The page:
Ideally, an educational institution should operate under the guise that students must be able to think and fend for themselves.
But in today’s world, where every entitled and emotionally fragile kid who was guided by a helicopter parent and received a trophy for just their participation finds themselves presented with an unexpected view of the world, they somehow need a coddling environment known as a “Safe Space” where reality is filtered out.
To me, this became evident when I caught a Nov. 10 piece by the Washington Post that reported that a number of colleges and universities across the nation responded to the last Presidential Election by offering safe spaces for “distressed” students.
The “Safe Space” phenomenon seems to have become trendy at many educational institutions, and other areas, for anyone who finds a topic of the world too upsetting or when someone speaks out that could cause a trigger of an unhappy memory.
Thus, for someone who finds an incident or discussion upsetting, the academic world feels they are responsible to give those delicate beings on campus a place to recuperate. A room equipped with who-knows-what of cookies, coloring books, bubbles, Play-Doh, calming music, pillows, blankets and videos of frolicking puppies and playful kittens – a total unicorns and rainbows environment to keep these fragile hearts from being bombarded by any discomfiting or distressing viewpoints.
In today’s college campus safe place it has now become commonplace (with a silly amount of over compassion) that the notion of any disagreement, or conflicting viewpoint of any topic, somehow must be scrubbed clean of controversy or spreading.
Competition is frowned upon, feelings are validated, everyone likes you and you are shielded from difficult subject matters – alternative opinions, expression, and free speech be damned.
Unfortunately, those that question the notion for a “safe space” are automatically lumped into ranks of bigotry, racism, homophobia and sexism for simply inquiring about the need or voicing an anti-liberal opinion.
Case in point: last week it was reported that a Wisconsin college vice-president for student development called police after a Post-it note was found that criticized the detractors of President-elect Trump. The note, which read, “Suck it up pussies” with a winking smiling face emoji, was somehow viewed as a threat to students.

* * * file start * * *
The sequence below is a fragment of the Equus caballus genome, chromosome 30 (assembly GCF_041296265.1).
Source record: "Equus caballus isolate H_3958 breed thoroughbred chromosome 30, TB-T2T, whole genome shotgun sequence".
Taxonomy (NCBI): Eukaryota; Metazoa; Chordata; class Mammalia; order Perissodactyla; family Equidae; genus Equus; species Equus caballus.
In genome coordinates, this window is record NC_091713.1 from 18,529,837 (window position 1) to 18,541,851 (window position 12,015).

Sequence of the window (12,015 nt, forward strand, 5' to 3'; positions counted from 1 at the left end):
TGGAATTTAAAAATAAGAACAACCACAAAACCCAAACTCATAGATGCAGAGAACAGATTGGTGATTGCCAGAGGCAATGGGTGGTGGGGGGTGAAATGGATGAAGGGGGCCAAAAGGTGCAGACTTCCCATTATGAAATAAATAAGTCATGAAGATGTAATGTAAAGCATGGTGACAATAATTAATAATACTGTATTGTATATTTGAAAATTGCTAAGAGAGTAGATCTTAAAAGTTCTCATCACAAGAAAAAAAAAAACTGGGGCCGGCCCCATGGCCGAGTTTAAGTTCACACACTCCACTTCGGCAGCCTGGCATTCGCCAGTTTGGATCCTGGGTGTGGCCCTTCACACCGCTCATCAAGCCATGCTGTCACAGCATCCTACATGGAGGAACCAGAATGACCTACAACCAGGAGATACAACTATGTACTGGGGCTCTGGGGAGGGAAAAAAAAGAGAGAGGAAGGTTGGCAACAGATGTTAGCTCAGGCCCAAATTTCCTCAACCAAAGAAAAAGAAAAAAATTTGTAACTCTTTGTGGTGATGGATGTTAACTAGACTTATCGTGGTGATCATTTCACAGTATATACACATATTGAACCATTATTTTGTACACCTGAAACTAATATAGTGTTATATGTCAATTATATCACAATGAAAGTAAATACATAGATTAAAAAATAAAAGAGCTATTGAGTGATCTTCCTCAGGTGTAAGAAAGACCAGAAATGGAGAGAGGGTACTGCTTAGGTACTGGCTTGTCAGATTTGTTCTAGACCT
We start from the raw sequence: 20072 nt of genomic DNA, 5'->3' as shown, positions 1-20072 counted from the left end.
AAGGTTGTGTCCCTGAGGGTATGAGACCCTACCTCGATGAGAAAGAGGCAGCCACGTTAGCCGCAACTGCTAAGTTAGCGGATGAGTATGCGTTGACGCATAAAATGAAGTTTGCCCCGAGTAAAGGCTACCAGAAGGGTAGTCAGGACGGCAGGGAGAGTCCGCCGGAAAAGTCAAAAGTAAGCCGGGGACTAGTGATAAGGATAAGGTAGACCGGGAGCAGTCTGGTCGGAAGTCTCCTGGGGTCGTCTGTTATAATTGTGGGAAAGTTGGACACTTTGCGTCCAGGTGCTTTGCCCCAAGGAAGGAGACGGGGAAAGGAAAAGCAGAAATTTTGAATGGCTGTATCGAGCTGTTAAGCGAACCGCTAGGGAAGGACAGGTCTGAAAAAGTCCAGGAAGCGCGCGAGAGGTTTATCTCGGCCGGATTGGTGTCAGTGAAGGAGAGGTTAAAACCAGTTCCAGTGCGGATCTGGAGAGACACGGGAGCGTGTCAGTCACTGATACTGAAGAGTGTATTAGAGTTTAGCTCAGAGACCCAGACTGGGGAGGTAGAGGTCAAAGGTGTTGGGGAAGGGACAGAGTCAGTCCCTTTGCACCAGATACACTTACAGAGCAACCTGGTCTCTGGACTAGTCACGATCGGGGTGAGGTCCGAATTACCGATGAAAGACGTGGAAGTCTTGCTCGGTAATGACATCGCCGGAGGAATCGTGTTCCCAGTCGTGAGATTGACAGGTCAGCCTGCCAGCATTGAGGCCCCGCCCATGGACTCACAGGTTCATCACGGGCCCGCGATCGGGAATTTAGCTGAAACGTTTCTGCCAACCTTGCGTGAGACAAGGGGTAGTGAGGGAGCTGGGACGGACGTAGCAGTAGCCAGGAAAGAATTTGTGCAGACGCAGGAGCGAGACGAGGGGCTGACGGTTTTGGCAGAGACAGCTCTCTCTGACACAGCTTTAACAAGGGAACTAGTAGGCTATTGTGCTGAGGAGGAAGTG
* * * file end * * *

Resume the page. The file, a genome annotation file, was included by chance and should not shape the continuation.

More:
While police correctly dismissed the incident, the school set up a safe space for students to be free from what was deemed as “a targeted act of intimidation and cowardice.”
The ironic thing is the college itself called for a campaign by students to voice their feelings about the election and encouraged them to express their feelings with sticky notes about the campus. This one just happened to go against the grain.
While certain forms of discriminatory behavior are unacceptable and should certainly be banned from colleges, that’s not to say freedom of expression should be similarly restricted.
I would not want to see anyone prevented from expressing, in the proper setting, the view that all black people are criminals or women should be denied the vote, that gay relationships are morally unacceptable, and so on. In my opinion, those views are not just false, but hateful and shallow.
Still, I believe that if people hold such views, then they should be able to express their view. Some will not want to hear such views expressed, and it’s their right not to attend or just walk away from where they are likely to be aired.
But to implement a place to go to where you can “be protected” from such views seems over the top.
To me it seems it would be impossible to have any intellectual discussions, especially in an educational environment, if one is constantly conscious of expressing disagreement and saying anything that might hurt someone’s feelings.
And when feelings do get hurt from threatening words or current events, why the need for a sanitary “safe space?”
I have to wonder how these students are going to cope with the real world, which won’t worry one bit about their real or perceived traumas, delicate feelings and a need to be coddled when they get upset. There are very few safe spaces in the real world that simply doesn’t give a damn.
As the anonymous writer of the Wisconsin college Post-it note eloquently stated, “Suck it up…”
Richard Paloma is a staff reporter for The Oakdale Leader, The Riverbank News, and The Escalon Times. He may be reached at email@example.com or by calling 847-3021.